A laboratory approach to measure enhanced gas recovery from a tight gas reservoir during supercritical carbon dioxide injection
Artículo de revista
Corporación Universidad de la Costa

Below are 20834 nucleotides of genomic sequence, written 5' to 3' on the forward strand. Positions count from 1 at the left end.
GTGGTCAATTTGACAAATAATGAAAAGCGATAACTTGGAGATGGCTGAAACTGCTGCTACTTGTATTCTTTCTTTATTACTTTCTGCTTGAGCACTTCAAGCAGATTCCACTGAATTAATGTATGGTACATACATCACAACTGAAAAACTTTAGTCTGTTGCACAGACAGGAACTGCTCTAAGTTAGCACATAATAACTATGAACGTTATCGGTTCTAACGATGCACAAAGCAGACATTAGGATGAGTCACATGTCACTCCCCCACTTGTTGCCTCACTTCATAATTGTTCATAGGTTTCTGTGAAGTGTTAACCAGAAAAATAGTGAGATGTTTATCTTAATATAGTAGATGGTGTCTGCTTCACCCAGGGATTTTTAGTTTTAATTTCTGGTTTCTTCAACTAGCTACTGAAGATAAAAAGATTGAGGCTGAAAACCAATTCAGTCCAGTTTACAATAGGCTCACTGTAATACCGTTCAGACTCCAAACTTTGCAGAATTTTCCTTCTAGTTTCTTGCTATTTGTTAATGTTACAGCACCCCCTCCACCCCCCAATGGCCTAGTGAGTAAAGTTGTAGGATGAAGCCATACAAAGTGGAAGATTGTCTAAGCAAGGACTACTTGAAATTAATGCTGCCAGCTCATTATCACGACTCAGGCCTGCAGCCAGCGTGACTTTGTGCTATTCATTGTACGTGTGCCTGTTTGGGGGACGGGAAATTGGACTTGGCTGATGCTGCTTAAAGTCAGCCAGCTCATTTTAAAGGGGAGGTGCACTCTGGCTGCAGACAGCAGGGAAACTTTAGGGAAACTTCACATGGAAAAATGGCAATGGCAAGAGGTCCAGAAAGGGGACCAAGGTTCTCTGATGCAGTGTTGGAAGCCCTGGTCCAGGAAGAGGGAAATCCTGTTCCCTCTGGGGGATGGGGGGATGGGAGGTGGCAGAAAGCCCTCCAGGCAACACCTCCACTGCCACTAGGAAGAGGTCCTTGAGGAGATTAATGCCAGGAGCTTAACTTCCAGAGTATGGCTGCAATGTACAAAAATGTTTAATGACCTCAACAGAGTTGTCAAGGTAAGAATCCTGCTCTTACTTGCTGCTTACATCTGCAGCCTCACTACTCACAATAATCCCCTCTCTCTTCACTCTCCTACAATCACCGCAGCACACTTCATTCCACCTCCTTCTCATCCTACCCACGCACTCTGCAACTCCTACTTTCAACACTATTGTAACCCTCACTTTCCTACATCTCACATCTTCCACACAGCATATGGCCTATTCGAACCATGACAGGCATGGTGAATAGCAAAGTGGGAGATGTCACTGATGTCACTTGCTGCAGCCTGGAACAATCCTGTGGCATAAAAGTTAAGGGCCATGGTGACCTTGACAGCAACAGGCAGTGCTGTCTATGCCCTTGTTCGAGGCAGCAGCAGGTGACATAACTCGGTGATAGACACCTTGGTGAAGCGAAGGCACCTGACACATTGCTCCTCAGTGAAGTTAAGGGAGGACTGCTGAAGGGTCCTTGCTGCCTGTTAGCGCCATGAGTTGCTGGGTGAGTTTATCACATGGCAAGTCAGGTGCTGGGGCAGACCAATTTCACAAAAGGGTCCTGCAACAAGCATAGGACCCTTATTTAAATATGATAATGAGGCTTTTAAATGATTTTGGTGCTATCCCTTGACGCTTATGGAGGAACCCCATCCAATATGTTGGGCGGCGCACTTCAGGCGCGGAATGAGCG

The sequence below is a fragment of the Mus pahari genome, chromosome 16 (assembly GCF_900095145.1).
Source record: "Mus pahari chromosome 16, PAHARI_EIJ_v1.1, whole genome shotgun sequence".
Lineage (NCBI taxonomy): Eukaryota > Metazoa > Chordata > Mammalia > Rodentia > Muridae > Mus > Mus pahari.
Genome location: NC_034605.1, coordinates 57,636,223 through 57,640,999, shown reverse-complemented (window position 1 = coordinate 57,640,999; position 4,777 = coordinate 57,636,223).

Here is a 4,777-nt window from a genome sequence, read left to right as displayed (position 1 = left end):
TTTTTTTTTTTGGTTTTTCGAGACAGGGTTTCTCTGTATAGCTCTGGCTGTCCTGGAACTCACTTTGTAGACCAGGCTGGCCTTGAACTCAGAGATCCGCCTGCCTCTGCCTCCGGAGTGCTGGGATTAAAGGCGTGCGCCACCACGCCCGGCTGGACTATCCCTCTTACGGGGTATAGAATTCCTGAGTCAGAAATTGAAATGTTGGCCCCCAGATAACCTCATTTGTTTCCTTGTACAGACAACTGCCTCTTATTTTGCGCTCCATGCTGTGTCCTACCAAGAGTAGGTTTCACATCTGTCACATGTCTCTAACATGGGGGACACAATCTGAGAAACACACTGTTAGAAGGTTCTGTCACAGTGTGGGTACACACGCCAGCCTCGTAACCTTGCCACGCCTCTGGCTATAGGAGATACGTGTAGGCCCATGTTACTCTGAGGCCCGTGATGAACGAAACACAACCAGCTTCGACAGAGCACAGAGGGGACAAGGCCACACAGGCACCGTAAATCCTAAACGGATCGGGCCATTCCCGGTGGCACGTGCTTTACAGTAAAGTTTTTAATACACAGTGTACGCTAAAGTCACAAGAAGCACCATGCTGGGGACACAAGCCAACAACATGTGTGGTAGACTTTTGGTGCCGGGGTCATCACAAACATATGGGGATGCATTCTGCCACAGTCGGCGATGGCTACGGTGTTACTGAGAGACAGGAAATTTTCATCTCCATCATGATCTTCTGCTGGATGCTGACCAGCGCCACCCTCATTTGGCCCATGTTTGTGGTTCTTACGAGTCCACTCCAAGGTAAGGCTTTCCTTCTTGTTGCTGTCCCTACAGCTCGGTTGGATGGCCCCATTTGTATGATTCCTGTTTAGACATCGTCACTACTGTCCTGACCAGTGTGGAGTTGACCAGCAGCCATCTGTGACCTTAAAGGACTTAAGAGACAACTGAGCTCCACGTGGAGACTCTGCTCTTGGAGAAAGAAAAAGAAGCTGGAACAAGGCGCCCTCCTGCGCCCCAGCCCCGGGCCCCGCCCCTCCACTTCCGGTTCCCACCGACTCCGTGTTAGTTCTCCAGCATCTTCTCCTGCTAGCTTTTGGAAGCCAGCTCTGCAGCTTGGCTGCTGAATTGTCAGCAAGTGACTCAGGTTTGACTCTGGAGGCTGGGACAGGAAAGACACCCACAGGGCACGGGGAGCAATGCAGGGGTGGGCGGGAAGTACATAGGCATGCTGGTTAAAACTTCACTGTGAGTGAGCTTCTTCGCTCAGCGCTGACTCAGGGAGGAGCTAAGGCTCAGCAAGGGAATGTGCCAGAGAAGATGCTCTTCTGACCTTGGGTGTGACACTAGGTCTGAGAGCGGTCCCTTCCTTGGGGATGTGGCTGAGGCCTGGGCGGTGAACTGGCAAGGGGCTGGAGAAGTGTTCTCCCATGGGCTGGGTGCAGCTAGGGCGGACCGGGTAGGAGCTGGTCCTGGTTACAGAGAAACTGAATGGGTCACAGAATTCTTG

Supercritical carbon dioxide injection in tight reservoirs is an efficient and prominent enhanced gas recovery method, as it can be more mobilized in low-permeable reservoirs due to its molecular size. This paper aimed to perform a set of laboratory experiments to evaluate the impacts of permeability and water saturation on enhanced gas recovery, carbon dioxide storage capacity, and carbon dioxide content during supercritical carbon dioxide injection. It is observed that supercritical carbon dioxide provides a higher gas recovery increase after the gas depletion drive mechanism is carried out in low permeable core samples. This corresponds to the feasible mobilization of the supercritical carbon dioxide phase through smaller pores. The maximum gas recovery increase for core samples with 0.1 mD is about 22.5%, while gas recovery increase has lower values with the increase in permeability. It is about 19.8%, 15.3%, 12.1%, and 10.9% for core samples with 0.22, 0.36, 0.54, and 0.78 mD permeability, respectively. Moreover, higher water saturations would be a crucial factor in the gas recovery enhancement, especially in the final pore volume injection, as it can increase the supercritical carbon dioxide dissolving in water, leading to more displacement efficiency. The minimum carbon dioxide storage for 0.1 mD core samples is about 50%, while it is about 38% for tight core samples with the permeability of 0.78 mD. By decreasing water saturation from 0.65 to 0.15, less volume of supercritical carbon dioxide is involved in water, and therefore, carbon dioxide storage capacity increases. This is indicative of a proper gas displacement front in lower water saturation and higher gas recovery factor. The findings of this study can help for a better understanding of the gas production mechanism and crucial parameters that affect gas recovery from tight reservoirs.
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